Olympians of the new millenium

Australians are passionate about their sport. It is part of the Australian character. Be it on a sporting field or in a woolshed shearing sheep, whenever two or more Australians get together, the sporting spirit comes alive and competition ensues. And no matter what colour, creed, race or country of origin, when a group of Australians team up on the same side, they are truly united. Sport reaches beyond blind patriotism, and unites one of the most culturally diverse populations in the world. This, above all else, is what makes an Australian an Australian.

Australian sportsmen and women have excelled in virtually every international sport, both at home and in the international arena. An ardent supporter of the Olympic movement, Australia is one of just five countries in the world, (along with Greece, Great Britain, France and Switzerland), to have been represented at every summer Olympic Games held since Baron de Coubertin revived the Olympic Games in 1896. Since the inaugural event in Athens, where Australian runner Edwin Flack won two gold medals the 800m and the 1,500m, Australians have won a total of 225 Olympic medals in a wide range of sports.

It is therefore particularly appropriate that Sydney was selected to host the Olympic Games in the year 2000, when in celebration of the beginning of a new millennium, the world's finest sportsmen and women will converge on Sydney to compete. Being awarded the honour of hosting the 2000 Olympic Games was more than a victory over other contenders. In Sydney and around the nation, tens of thousands of people gathered in the early hours of the morning of 24 September 1993 to await the verdict of the International Olympic Committee. Joy and excitement swept over the entire country, from the cities to the outback, in scenes reminiscent of the bicentenary celebrations in 1988. The stock market rose, the currency strengthened, and for a while the tough times were cast aside. It was almost as if the Olympics would be a magic wand, to boost the economy and generate some much needed confidence to take the nation out of recession.

Not surprisingly, many important sporting innovations have been spawned in Australia over the years. Many involved the development of new techniques. In swimming, for example, the overarm sidestroke, the Australian crawl (which became known as freestyle), and the butterfly were developed in Australia. The crouched start in athletics was conceived by Australian sprinter Bobby McDonald in 1884, prior to which runners started a race standing upright.

While the human body has yet to reach its limits, natural talent and true grit are no longer enough. It is science and technology that will keep sports records tumbling in the future. And while innovation in sport has largely resulted from the individual and team endeavours of competitors, there have also been a number of technological innovations in sport. One example is race cam, the tiny cameras used universally in action sport broadcasting, that have changed and enhanced the way sport is watched by millions of people around the world. Other innovations have included the development of high performance sports equipment, safer crash barriers and the advent of custom made prescription mouthguards.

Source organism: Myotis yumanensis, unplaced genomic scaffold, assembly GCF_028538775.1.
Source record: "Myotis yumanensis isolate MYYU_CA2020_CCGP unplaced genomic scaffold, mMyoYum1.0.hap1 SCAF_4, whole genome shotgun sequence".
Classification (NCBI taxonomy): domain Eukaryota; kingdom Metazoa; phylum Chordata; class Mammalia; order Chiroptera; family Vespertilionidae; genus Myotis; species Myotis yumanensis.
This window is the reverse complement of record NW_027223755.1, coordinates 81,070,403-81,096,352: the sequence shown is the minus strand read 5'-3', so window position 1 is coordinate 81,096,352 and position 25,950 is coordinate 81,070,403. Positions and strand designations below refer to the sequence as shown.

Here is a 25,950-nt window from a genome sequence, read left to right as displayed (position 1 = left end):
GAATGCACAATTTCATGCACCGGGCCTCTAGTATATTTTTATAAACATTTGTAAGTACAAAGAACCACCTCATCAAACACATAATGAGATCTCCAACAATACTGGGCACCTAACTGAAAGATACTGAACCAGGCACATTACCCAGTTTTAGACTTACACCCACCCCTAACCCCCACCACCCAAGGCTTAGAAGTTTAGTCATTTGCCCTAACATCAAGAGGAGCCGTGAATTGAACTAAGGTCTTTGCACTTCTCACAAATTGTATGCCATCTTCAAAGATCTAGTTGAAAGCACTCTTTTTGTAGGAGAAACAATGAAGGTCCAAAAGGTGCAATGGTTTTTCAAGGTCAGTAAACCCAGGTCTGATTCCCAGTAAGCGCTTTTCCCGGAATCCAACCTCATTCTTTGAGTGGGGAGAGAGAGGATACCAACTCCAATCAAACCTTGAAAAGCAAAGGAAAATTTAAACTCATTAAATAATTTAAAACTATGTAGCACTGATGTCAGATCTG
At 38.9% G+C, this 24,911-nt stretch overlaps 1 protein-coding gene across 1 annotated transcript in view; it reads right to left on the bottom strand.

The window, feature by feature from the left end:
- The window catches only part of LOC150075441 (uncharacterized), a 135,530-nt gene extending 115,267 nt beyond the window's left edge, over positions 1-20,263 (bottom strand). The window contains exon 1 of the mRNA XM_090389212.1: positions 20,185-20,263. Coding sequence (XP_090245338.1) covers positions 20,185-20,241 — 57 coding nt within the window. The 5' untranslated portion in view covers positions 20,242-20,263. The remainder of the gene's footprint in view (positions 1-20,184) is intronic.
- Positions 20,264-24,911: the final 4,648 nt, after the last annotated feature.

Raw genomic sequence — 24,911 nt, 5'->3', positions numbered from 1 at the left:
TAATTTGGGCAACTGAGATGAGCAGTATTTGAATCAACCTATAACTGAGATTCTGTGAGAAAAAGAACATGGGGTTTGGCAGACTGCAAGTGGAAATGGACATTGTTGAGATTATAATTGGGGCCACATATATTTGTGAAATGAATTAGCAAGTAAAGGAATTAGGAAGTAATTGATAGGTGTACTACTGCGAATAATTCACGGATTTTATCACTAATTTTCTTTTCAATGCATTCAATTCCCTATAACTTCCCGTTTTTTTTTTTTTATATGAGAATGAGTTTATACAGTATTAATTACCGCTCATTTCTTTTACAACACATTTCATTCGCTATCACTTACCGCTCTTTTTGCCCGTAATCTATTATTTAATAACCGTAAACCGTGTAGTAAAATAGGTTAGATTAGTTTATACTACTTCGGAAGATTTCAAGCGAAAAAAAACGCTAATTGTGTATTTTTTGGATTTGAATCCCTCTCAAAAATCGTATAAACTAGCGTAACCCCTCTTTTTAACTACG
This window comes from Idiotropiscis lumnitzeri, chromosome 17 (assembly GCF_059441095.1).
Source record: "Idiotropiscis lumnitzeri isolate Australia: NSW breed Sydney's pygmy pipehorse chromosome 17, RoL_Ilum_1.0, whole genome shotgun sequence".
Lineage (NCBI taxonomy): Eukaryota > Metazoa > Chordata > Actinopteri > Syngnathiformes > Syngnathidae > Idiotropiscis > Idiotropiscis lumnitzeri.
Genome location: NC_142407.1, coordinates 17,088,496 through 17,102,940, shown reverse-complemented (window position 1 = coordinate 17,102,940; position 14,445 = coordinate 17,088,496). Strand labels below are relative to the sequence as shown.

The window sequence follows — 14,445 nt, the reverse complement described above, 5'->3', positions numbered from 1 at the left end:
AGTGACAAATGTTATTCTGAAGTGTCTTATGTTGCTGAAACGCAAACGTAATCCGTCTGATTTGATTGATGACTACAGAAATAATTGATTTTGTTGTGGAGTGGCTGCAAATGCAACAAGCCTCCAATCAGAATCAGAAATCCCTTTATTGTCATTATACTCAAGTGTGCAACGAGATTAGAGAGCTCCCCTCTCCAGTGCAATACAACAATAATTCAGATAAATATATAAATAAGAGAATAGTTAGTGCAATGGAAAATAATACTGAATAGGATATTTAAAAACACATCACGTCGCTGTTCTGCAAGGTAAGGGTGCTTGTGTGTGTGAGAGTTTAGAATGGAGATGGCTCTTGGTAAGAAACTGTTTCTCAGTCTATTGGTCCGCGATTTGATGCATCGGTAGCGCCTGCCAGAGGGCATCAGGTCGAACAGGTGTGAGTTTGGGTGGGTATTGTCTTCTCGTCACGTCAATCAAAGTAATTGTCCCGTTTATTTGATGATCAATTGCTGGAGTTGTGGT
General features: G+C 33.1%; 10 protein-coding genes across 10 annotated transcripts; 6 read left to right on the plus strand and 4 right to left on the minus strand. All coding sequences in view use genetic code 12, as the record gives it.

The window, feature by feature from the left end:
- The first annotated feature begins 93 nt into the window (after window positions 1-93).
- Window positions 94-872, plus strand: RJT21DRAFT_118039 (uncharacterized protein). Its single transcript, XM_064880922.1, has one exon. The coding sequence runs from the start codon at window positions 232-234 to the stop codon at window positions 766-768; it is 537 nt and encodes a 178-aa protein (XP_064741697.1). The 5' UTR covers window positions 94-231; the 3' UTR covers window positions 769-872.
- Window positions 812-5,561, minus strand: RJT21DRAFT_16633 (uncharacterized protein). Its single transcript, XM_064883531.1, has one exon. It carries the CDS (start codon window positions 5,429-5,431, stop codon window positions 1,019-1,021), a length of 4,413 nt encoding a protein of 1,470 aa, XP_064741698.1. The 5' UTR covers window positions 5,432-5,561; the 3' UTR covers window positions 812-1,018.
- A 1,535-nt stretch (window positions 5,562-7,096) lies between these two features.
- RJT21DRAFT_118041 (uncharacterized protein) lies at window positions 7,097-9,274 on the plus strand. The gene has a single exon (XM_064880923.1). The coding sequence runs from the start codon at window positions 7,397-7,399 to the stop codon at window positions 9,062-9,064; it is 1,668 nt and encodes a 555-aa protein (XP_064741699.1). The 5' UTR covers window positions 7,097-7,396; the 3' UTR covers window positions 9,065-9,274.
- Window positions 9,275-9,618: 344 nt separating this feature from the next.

And if sport is an integral part of the Australian lifestyle, the pursuit of leisure is its code of life. In the so called 'lucky country', most people work to live, not live to work. Leisure, camaraderie and recreation are the primary qualitative measures of individual success the acquisition of financial wealth for most being a means to an end, rather than a achievement in itself. It is interesting to note that there are more barbecues, swimming pools and boats per head of population in Australia, than anywhere else in the world. Leisure in Australia starts with the ubiquitous barbecue get together, and extends through to the wide appreciation and participation in the arts in its many forms. There exists a proliferation of talent in cinematography, acting, opera, ballet, theatre, music, painting and sculpture. And besides participation in sports, hobbies and outdoor leisure activities range from DIY home improvements and gardening, to home crafts like wood working.

Australia's contributions to innovation in sport and leisure are far too many to be all mentioned here. We have therefore selected a number of world first and world best products and technologies of international significance, over a range of sport and leisure activities, in an endeavour to illustrate the wide diversity of products and technologies the nation has to offer.

World first products and technologies in sports and recreation

Public Notice: Due to an unresolved dispute with the Australian Trade Commission (Austrade), who copied and adopted as their own certain material from Tomorrow's World, the Australian Initiative, and published the material in their Australia Open for Business website, without remorse or recompense, access by Australian Government servers to this online edition has been blocked indefinitely.

Print Edition: ISBN 0646252119 - Paperback - 224 pages - 350 illustrations - $55.00 incl. GST.

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